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About this Blog


This blog is primarily written for an Anglophone-Canadian audience.

In Canada, there are Anglophones and Francophones who often think that there’s a line between both our country’s cultures which cannot be crossed (ie: Anglophones are destined to only live and understand Anglophone culture and Francophones are destined to only live and understand Francophone culture).

However, this cultural and linguistic line is rather artificial, and can be crossed.  Hundreds and hundreds of thousands of Anglophones all across Canada are currently learning French (often quite intensively), and over the last few decades hundreds of thousands of Anglophones have come to realize that they too can incorporate bits-and-pieces of Francophone Canada’s culture into their own lives and call it a piece of their own.   This blog is to provide a reference point to those who are taking or wish to take this journey.

There are more and more of you who are – and it’s a great thing.   We have a great country, with an amazing culture.  Our country’s Francophones are amazingly cool people, and Anglophones are amazing cool people.  This blog will hopefully give you a comprehensive window into the other half of “our” collective culture!   You don’t necessarily have to speak French to be open to understanding our country’s other personalty — so even if you don’t speak French, I wholeheartedly commend your interest in this blog and Canada’s Francophone culture.  In the end, it’s simply taking an interest, being open-minded, and being empathetic which makes all the difference 🙂 .

There’s a longer version below, if you’re interested.  Otherwise, I’ll leave it here, and welcome to Québec Culture Blog!!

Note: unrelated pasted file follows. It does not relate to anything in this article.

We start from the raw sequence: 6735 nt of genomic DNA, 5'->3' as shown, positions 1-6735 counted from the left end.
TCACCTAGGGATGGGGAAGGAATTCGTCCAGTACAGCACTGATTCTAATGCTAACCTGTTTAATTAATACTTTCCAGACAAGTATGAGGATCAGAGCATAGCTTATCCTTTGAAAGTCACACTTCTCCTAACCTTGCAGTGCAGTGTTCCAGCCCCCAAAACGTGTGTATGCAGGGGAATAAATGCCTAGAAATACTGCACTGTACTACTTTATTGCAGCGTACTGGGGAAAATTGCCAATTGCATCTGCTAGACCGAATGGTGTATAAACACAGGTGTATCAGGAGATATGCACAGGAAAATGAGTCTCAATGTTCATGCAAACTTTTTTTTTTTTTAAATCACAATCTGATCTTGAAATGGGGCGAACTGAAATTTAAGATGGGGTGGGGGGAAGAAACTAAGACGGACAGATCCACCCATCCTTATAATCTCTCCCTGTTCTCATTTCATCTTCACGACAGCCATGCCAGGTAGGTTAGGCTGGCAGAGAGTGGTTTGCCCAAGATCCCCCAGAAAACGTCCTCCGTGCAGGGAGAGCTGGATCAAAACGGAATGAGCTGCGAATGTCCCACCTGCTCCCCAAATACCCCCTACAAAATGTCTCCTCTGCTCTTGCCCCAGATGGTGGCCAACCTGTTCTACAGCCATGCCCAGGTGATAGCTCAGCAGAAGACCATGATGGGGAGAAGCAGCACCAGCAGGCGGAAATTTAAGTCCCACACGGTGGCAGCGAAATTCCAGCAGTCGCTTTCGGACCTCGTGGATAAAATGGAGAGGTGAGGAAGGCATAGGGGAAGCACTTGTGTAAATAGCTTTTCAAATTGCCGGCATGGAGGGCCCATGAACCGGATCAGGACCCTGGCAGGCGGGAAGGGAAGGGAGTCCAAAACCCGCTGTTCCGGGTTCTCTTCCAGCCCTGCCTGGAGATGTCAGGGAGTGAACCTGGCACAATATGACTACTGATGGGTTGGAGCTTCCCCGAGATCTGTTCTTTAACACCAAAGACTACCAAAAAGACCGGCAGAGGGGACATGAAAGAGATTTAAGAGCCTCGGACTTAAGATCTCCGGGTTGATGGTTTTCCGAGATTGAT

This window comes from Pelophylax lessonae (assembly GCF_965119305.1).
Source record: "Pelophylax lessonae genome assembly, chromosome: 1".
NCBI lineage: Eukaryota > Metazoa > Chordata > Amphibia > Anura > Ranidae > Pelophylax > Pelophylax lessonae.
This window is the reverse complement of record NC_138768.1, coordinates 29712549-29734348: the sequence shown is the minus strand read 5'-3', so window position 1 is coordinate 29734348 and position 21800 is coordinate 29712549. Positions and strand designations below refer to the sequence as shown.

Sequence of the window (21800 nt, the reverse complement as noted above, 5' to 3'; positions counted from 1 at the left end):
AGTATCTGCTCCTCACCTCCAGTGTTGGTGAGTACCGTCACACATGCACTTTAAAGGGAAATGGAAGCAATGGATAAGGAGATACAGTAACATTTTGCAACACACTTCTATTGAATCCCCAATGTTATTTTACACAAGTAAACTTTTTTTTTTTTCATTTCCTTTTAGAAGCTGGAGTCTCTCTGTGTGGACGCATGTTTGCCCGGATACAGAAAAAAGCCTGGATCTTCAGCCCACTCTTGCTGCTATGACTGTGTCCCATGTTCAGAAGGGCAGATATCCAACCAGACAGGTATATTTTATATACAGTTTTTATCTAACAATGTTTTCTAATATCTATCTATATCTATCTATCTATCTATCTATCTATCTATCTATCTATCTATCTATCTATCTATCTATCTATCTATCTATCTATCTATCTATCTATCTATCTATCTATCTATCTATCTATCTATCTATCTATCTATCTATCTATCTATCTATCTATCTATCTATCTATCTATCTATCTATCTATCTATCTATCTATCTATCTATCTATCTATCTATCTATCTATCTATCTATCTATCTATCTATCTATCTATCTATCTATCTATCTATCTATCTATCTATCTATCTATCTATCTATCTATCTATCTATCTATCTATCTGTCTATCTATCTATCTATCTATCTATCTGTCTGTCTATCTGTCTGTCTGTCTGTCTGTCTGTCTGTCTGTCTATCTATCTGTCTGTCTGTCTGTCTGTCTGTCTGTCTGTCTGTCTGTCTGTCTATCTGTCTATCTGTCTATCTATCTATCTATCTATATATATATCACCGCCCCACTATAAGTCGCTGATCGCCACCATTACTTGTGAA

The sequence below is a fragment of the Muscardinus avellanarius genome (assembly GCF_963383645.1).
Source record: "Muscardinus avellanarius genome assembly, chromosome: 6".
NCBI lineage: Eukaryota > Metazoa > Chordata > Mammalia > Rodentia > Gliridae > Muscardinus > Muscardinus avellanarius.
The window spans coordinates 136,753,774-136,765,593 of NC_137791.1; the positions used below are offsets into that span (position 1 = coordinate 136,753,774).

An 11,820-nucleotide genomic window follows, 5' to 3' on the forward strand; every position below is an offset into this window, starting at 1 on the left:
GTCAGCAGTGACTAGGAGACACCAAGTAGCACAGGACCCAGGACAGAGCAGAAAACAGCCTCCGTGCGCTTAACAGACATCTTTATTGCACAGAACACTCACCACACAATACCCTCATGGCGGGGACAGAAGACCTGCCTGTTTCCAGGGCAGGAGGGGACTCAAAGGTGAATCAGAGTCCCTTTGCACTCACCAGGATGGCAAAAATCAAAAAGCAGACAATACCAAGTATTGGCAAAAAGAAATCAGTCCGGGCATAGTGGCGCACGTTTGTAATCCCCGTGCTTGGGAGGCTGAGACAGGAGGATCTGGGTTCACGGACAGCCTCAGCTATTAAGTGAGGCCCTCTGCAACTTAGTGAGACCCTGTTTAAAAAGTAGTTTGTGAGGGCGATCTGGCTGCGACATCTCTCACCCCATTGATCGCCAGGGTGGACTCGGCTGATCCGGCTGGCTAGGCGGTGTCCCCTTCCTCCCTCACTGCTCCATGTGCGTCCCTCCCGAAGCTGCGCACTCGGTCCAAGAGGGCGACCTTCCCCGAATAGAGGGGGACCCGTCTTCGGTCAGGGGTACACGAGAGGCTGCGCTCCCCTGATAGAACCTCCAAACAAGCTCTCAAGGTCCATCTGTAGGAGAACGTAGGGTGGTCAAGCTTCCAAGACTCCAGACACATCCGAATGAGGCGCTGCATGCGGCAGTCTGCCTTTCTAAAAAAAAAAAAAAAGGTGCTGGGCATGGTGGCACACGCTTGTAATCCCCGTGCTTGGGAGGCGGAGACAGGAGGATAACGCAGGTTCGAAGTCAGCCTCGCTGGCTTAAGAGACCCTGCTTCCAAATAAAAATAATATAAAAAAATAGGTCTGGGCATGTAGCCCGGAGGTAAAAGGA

Long(er) version:

More and more Canadians are bridging the Two Solitudes.  In absolute numbers, bilingualism in Canada is climbing upwards.  We still tend to use the words “the French” or “the English” to describe in which of the two language spheres we conduct our daily lives — but the reality is that neither the French, nor the English are here anymore.  We have founding cultural roots, but so does any other country in Americas.   Being a country made up of people from all over the world – our roots are increasingly from everywhere.   The French and English left generations ago.   Now, it is just “us”.   Therefore, regardless if your roots have been in this land for hundreds of years (or thousands of years, with a nod to our aboriginal compatriots), or only one generation, this blog is for you.

I’ve heard many times, from those living in very Anglophone regions of the country (such as Medicine Hat in Alberta or Corner Brook in Newfoundland), that they desire a larger cultural context to help deepen their own feeling of belonging and sense of inclusion in Canada’s Francophone fabric and culture.   Fortunately, we live in an age where culture is transmitted more and more at the click of a button.  Anglophones in Canada today now have access to wide aspects of Francophone culture, much like their Fancophone compatriots – and this access often comes without having to leave their homes.  Perhaps this is one of the reasons we’re seeing a greater interest in learning French across Canada, more so now than at any other time in our history.  I hope to offer to my Anglophone compatriots various reference points and insights to assist them in their own journies.

This blog serves to add a cultural context to the French-language sphere of Canada.    Even if you do not speak French, I still hope this blog helps to enhance a sense of pride, understanding and participation in our French cultural sphere.   Our cultural duality makes us unique on the world stage, and it should be cherished and promoted.   All Canadians, regardless of the language they were raised in, are fortunate to be able to integrate bits of both francophone and anglophone culture into their lives, and call it part of their own culture.    This ability is something unique to be celebrated.